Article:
Trip Report - Yosemite and Mono Lake
Here are the highlights of a quick weekend trip
that a friend and I made to Yosemite National Park
and the Mono Lake area on July 9 and 10, 2005.
Our first stop was Siesta Lake at 10 AM Saturday for an hour,
hoping for Mountain Quail, and were rewarded with some good birds.
As soon as we parked, we had a female Black-backed Woodpecker
at close range, and the trip was off to a flying start ;-)
We then explored the hill across the road.
There we had a female Williamson's Sapsucker and a
Hairy Woodpecker. It was also nice to see a
Hammond's Flycatcher fly into its nest, high in a conifer.
We then proceeded to the Ellery Lake to search for Rosyfinches.
Near the dam we had one bird fly over us, but the fleeting
glimpse was not enough to count as a life-bird for me.
We were surprised to see a few Caspian Tern fishing the lake.
At the green bridge, it was nice to see a pair of
Violet-green Swallow nesting in a hole in the concrete
foundation of the bridge.
Next we drove all the way to Saddlebag Lake.
There is a lot more snow on the ground this year
than in the recent past, and there were too many snow piles
to search. Moreover, there were too many people fishing the
shores of the lake for any hope of Rosyfinches.
So after a futile hour there, we headed to the Mono Lake region.
Our next stop was at the bird-feeder in Virginia Lakes Resort,
which have a reputation for attracting Rosyfinches.
We reached their front porch at 5:30 PM and were immediately
thrilled to find one dull-looking Rosyfinch feeding.
During the next hour their numbers increased, and at one point
there were no less than five Rosyfinches, mostly in
bright adult plumage sharing the feeder with other montane
species such as Clark's Nutcracker and Cassin's Finch.
It was an incredible sight indeed.
By 7 AM Sunday morning we were on the south side of
Mono Lake looking for Gray Flycatcher. Birding along
the access roads to the Suth Tufa area we had great looks
at Sage Thrasher, Sage Sparrow, Green-tailed Towhee and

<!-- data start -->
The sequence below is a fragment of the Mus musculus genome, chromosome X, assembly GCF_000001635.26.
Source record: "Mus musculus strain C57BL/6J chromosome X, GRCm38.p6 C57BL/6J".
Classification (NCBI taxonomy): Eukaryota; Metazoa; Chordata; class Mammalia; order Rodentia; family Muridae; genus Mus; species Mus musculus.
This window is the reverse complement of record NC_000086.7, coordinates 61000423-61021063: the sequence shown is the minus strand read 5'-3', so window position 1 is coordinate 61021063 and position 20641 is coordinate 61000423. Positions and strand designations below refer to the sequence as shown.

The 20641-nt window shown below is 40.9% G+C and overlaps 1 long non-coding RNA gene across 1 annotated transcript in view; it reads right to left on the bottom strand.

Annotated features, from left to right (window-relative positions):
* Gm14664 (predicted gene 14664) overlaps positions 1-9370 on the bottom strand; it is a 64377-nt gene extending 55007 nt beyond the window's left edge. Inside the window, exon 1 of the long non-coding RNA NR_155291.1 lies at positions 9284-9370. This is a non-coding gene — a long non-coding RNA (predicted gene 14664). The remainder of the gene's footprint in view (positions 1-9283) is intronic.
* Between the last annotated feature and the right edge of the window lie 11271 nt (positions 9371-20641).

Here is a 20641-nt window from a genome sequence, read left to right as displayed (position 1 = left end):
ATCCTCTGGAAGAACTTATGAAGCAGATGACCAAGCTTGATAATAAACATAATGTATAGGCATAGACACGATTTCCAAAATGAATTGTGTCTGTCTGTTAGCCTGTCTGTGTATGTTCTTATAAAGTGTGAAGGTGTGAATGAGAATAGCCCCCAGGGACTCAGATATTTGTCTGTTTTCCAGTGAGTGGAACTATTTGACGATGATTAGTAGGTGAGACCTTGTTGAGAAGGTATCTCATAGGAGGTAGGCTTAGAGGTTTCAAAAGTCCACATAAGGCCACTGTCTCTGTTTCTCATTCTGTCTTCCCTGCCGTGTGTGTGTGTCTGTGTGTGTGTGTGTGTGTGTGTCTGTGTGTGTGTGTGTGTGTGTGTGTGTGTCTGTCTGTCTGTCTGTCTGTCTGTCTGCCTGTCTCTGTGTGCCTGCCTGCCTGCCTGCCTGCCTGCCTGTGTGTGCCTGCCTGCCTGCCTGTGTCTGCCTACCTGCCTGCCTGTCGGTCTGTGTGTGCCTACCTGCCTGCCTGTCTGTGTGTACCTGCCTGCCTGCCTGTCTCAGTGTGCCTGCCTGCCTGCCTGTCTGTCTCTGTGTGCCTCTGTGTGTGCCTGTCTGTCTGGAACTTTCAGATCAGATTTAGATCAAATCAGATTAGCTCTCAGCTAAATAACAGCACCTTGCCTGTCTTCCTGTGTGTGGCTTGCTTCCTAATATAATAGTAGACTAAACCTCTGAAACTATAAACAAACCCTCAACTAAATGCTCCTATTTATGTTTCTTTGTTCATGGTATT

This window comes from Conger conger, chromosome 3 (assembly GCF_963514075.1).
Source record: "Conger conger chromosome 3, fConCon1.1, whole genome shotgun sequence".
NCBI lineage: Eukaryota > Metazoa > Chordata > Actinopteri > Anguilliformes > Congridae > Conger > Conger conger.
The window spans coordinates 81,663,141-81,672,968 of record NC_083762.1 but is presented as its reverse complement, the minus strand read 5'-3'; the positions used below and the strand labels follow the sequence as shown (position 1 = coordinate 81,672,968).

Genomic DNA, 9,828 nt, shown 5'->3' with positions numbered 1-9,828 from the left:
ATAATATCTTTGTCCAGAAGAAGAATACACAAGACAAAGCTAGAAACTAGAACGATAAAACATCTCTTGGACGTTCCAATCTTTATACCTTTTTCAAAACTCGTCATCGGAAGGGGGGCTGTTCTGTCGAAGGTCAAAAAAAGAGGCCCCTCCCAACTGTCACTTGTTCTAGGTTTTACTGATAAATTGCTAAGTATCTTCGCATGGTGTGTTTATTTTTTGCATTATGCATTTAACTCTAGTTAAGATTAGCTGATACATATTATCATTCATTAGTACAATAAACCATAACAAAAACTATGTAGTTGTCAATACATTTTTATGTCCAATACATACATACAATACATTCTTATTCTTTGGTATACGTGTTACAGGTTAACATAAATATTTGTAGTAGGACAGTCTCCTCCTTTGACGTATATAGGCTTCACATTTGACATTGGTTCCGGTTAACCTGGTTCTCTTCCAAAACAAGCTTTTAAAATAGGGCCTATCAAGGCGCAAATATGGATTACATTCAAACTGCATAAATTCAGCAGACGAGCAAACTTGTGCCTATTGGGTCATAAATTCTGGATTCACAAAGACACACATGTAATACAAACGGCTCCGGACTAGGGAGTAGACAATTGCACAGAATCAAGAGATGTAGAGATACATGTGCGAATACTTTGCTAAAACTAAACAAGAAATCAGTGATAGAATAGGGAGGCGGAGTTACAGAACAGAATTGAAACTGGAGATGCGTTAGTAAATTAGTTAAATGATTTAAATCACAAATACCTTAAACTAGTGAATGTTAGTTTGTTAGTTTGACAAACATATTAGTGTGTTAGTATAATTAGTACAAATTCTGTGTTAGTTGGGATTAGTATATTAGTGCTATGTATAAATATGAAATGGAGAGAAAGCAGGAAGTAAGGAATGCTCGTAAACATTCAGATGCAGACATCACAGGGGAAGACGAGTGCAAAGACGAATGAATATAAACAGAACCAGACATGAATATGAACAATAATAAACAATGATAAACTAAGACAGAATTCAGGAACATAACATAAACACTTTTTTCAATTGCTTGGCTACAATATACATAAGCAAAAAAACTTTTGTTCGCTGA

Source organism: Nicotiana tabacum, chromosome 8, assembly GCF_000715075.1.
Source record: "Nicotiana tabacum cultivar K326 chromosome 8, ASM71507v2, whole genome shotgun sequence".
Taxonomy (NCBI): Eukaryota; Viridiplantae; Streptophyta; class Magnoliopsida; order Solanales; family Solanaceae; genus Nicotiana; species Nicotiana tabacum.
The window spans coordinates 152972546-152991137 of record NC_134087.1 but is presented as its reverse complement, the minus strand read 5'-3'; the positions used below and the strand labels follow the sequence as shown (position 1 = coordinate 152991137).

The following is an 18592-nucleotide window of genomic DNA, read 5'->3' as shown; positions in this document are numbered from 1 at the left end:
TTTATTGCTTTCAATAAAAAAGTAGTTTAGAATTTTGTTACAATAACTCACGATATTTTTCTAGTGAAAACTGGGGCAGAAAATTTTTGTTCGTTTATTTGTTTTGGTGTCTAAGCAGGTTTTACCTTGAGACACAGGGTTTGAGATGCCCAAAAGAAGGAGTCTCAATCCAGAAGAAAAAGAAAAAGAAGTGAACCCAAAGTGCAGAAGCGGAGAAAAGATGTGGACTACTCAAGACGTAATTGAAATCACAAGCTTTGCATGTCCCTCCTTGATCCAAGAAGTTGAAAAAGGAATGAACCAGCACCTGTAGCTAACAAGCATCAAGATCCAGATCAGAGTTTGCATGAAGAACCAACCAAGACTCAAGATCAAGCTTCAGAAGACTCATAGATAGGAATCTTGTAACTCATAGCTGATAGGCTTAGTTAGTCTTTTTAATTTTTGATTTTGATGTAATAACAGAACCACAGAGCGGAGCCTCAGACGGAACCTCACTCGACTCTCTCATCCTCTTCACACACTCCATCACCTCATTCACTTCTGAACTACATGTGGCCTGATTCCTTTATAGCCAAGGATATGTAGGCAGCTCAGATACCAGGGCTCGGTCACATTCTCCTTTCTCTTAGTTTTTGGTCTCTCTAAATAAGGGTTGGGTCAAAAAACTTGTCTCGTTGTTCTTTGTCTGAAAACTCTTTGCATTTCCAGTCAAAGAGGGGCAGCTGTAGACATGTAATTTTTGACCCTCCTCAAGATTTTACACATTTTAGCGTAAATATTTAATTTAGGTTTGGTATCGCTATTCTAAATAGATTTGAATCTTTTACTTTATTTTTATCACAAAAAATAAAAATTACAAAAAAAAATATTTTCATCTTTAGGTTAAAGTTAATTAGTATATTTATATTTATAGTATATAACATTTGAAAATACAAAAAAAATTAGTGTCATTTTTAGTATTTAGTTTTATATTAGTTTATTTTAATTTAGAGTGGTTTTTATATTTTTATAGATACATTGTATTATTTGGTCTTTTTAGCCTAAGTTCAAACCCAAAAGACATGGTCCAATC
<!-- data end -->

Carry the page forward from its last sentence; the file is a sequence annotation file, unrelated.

Common Nighthawk but no flycatchers.
After an hour, we slowly headed east on Hwy-120, stopping
frequently to listen and look.
Although the fauna changed dramatically as soon as we
left the sage brush and entered the pine woods, the only
flycatcher we kept hearing was Western Wood Pewee. There were
other interesting birds such as Clark's Nutcracker and Woodpeckers on
view, but not the one we wanted.
We kept reviewing the call of the Gray on the CD player,
but the woods were just too quiet, and the sun seemed to be
already getting too bright and too warm.
By 9 AM we were about 5 miles east of Hwy-395, near the
second marker for "Point of Historical Interest", when we
heard a Robin-like call. Hoping that it might just be
our bird singing off-pitch, we decided to search for it.
This turned out to be a fortuitous move.
Although the singer was indeed a Robin, while
searching for it we found a pair of Gray Flycatchers
building a nest about 15 feet up on a pine tree.
It was a treat to watch them gather sage from the ground
and build the nest. Their identity was confirmed primarily
by their gentle downward flicking of the tail, as though the
tail was just dropping involuntarily by gravity alone.
The birds were mostly quiet, except on one ocassion when
one of them gave their characteristic call.
Interestingly, one of the pair had a stubby tail as though
it had lost the tail-tip feathers to a predator.
After a while, the other one decided to rest in the nest,
while "stubby" disappeared across the road.
I enjoyed photographing the bird in the nest
with my digi-scoping set up.
After lunch, we searched the pinyon forests north of Mono lake
and along the road to Bodie for Pinyon Jay, but had no luck
finding this nomadic species.
A mid-afternoon stop at Mono Lake County Park was very
pleasant as always. The highlight there was a pair of juvenile
Virgina Rail. Small numbers of Phalaropes were also present.
The small contingent of Yellow-Headed Blackbirds shone
brilliantly in the afternoon sun.
Heading back home through Yosemite, we took a detour towards
Henness Ridge to try for Mountain Quail. Unfortunately,
the dirt road leading to the ridge from Yosemite West was closed,
and a bulldozer was parked near by, suggesting that the road
might be impassable and work was under way.
Overall, we were extremely pleased with the quality of
birding we had on this trip, as well as our success in
finding two out of our four target species:
Gray-crowned Rosyfinch and Gray Flycatcher.
The species we missed were Pinyon Jay and Mountain Quail.
Mountain View, CA